• Global Ethics Weekly: The End of World War I & the Future of American Democracy, with Ted Widmer 12/06/18
    Ted Widmer, Alex Woodson,
    Historian and Carnegie Council Senior Fellow Ted Widmer looks back to the end of the First World War, and the upheaval that followed it in Europe and the U.S., and forward to a new stage in the Trump presidency. Plus, he and host Alex Woodson discuss ways to improve American democracy and what can be learned from the legacy of President George H. W. Bush.
  • The Jungle Grows Back: America and Our Imperiled World, with Robert Kagan 12/06/18
    Robert Kagan
    "The analogy that is at the heart of this book is about a jungle and a garden," says Robert Kagan. "In order to have a garden and sustain a garden, you've got to be constantly gardening. For me at least, that is a good analogy for this liberal world order, which itself is an unnatural creation which natural forces are always working to undermine." Human nature has not fundamentally changed, and this peaceful period is an aberration.
  • Enemy of the People: Trump's War on the Press, with Marvin Kalb 12/05/18
    Marvin Kalb
    Trump has a love-hate relationship with the press, which he calls "the enemy of the people" when it crosses him, knowing nothing of the origins of the phrase, says Marvin Kalb. Yet the pillars of democracy are the sanctity of the court and the freedom of the press. "I think that President Trump—not wittingly, unwittingly—is moving this nation away from our common understanding of democracy toward something that edges toward authoritarianism."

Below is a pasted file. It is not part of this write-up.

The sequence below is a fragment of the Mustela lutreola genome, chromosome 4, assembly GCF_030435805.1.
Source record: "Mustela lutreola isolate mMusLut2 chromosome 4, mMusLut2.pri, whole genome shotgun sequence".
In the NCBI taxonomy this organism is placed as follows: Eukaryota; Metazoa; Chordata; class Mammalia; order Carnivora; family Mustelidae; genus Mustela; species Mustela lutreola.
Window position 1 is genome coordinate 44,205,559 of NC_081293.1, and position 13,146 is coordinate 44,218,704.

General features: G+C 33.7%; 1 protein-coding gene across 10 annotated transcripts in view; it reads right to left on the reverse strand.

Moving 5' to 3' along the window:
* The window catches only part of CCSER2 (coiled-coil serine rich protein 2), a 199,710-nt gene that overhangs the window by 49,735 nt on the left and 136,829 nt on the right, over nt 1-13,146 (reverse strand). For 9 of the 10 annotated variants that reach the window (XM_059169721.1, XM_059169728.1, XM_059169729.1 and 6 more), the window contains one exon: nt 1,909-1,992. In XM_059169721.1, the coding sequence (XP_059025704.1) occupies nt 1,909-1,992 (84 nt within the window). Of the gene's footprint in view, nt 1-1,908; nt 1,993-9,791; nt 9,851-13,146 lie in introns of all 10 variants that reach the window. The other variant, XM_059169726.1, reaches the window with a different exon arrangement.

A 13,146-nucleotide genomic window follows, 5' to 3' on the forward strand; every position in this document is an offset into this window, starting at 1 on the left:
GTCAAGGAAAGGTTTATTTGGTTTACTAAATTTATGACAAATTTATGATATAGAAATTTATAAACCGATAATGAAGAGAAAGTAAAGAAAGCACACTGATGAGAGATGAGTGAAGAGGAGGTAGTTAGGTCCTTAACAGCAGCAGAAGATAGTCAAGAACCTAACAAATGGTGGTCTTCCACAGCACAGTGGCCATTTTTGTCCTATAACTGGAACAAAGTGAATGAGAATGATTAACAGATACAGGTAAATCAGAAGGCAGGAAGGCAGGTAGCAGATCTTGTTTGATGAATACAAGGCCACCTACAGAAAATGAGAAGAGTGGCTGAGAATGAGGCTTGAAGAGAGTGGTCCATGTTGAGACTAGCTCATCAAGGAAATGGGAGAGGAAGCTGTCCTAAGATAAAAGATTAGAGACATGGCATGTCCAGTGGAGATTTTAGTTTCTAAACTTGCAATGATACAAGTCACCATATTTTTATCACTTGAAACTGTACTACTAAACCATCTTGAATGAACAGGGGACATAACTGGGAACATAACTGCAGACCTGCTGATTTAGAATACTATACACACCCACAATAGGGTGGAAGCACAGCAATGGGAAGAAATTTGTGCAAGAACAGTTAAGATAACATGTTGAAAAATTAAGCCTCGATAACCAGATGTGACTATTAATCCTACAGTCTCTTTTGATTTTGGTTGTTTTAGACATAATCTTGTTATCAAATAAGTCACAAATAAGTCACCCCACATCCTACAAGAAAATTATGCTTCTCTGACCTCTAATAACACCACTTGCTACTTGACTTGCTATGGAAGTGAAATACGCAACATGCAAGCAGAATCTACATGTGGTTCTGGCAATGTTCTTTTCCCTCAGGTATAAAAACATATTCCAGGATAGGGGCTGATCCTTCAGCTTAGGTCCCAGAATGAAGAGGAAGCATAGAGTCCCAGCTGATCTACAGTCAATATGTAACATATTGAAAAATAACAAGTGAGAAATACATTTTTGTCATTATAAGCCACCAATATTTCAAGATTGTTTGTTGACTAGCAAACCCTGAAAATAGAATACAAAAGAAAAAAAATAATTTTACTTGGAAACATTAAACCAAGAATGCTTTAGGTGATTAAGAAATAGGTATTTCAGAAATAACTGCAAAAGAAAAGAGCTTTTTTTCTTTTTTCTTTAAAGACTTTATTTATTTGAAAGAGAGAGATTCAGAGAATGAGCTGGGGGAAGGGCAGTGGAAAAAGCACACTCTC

• Misconnecting with the U.S. Public: Narrative Collapse and U.S. Foreign Policy 12/05/18
    Nikolas K. Gvosdev, Asha Castleberry, Colin Dueck, Simran Maker, Maia Otarashvili, Joel H. Rosenthal, Kori Schake, Tatiana Serafin, Devin T. Stewart, John Unger, Ali Wyne,
    For the past year, the U.S. Global Engagement program has focused its attention on the continuing strengths and weaknesses of the narratives that can be used to support an active U.S. role within the global system. These questions have been discussed both within the work of a small study group as well as through a series of focus meetings around the country. Here is the group's interim report.
  • Refining Strategic Autonomy: A Call for European Grand Strategy 12/05/18
    Cameron Vaské
    Europe has come to realize that the United States is no longer the stalwart ally of the Cold War era. With the resurgence of China, the return of Russia, the retreat of the United States, and the rise of the rest, Europe needs to define its own grand strategy.
  • Breaking News: The Remaking of Journalism and Why It Matters Now, with Alan Rusbridger 12/04/18
    Alan Rusbridger
    "Were we a business, were we a mission, were we a public service, or were we a profit center?" Alan Rusbridger, former editor-in-chief of "The Guardian," grapples with the questions facing all newspapers in this new age where people "communicate horizontally" rather than via the old, vertical "tablet of stone model." He explains how "The Guardian" has not only survived but prospered and has surprisingly positive things to say about new media.